The Food Safety Information Council, this National Science Week 12 to 20 August, is encouraging Australians to learn how our ‘food detectives’ track down outbreaks of foodborne disease to keep us all safer.
Cathy Moir, council chair, said that this year’s National Science Week theme is innovation in science and its role today in tracking down food poisoning outbreaks (together with a lot of good old-fashioned leg work).
‘There are an estimated 4.67 million cases of food poisoning in Australia each year that result in 47,900 hospitalisations, 38 deaths and a cost to the economy of $2.1 billion,” she said.
“Tracking down what caused these cases is a huge job and in the past this was only done by asking those with food poisoning what and where they had eaten recently and trying to link that information to a particular source of the suspect food or type of food.
“Often this is very difficult as people blame the last thing they ate when it could have been eaten several days, weeks or even months ago or they can’t remember everything they have eaten.”
“More recently whole genome sequencing (WGS) has emerged as a highly accurate tool, supported by interview information, to identify the viruses, bacteria, fungi and parasites that cause foodborne diseases. All of these pathogens have unique DNA patterns that can be compared among infected people and with a suspected food source, if positive samples have been isolated from food,” Moir added.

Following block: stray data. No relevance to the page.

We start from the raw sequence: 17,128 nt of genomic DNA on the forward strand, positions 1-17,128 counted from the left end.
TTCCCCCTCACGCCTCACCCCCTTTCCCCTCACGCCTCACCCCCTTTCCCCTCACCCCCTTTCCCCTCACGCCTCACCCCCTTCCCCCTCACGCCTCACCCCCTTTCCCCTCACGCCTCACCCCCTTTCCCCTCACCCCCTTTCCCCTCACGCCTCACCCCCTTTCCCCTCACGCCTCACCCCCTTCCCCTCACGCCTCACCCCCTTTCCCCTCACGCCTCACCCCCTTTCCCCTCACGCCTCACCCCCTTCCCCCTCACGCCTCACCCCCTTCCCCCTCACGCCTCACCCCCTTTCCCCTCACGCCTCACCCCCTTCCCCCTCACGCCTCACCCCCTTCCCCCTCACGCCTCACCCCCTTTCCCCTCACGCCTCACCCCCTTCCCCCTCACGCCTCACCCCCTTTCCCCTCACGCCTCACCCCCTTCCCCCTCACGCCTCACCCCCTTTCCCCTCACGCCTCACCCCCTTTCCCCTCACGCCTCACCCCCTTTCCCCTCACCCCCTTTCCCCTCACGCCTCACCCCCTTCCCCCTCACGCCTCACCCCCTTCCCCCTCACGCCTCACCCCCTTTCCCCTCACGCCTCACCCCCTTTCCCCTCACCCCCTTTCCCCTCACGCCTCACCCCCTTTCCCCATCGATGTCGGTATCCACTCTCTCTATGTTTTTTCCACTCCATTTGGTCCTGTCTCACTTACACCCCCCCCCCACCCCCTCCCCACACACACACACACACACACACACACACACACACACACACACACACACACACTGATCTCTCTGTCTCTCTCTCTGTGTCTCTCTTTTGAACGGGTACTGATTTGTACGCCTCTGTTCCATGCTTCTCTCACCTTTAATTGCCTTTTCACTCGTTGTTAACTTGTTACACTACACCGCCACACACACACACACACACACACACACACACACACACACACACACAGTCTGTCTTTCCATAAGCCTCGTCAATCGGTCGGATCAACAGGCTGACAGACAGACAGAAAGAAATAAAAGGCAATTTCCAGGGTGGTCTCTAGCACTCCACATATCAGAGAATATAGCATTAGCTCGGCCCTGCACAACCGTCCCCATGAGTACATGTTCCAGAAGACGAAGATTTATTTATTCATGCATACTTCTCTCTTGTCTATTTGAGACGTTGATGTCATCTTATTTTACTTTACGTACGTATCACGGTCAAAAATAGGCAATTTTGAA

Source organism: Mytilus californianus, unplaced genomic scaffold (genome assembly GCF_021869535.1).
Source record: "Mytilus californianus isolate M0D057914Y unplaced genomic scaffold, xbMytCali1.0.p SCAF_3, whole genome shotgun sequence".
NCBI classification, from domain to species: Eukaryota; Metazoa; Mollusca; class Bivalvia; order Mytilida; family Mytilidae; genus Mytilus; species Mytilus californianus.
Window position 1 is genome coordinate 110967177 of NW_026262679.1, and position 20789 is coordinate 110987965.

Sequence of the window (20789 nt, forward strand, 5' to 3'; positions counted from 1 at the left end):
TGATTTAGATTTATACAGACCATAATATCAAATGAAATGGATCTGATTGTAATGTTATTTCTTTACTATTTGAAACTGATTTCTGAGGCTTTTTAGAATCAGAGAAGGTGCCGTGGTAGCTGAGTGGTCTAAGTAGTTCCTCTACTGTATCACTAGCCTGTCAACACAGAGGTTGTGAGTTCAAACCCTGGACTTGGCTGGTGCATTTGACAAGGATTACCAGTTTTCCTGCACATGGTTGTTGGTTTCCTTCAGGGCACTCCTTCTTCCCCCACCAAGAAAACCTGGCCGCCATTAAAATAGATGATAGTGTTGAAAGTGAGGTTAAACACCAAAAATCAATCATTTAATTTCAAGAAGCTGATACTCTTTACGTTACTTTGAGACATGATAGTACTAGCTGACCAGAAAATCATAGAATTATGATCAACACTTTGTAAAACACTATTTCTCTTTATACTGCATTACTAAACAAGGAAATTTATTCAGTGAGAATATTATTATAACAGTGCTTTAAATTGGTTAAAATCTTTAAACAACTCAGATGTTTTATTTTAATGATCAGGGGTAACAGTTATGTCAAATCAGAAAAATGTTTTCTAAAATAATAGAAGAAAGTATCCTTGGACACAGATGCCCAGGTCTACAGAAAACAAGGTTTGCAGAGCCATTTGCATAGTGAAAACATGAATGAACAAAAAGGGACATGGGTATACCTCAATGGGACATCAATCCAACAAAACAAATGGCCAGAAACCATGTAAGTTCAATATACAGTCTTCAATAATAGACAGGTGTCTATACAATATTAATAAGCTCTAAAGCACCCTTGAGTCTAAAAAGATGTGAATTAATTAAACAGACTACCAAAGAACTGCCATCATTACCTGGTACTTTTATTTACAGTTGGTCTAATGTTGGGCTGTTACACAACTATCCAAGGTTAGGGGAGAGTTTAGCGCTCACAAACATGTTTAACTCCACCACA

“A recent example of food detective work was an investigation into Listeria monocytogenes in enoki mushrooms in several countries, including here in Australia.
“As a result, a number of products have been recalled from sale in Australia and other countries, and educational materials around safe ways to consume enoki mushrooms have been promoted through social media. The current advice is not to eat enoki mushrooms raw but to cook them all the way through, for example in a soup, and store in the fridge at 5°C or under.”
“Australia has effective systems in place to protect consumers from foodborne illness which includes the OzFoodNet network which monitors and responds to foodborne diseases in Australia,” Moir added.
“Their mission is to investigate foodborne disease, describe more effectively its epidemiology (the study of how often diseases occur in different groups of people and why) and identify ways to minimise foodborne disease in Australia.
“Should you or someone in your family think they have a foodborne illness visit your doctor, especially if you are in a high-risk group such as being elderly, (generally regarded as being over 65 to 70 years), very young, pregnant or immune compromised. If illness is confirmed get in touch with your local food enforcement contact to report it. It probably wasn’t the last meal you ate, but if you have any food samples keep them refrigerated as they may be collected for analysis,” Ms Moir concluded.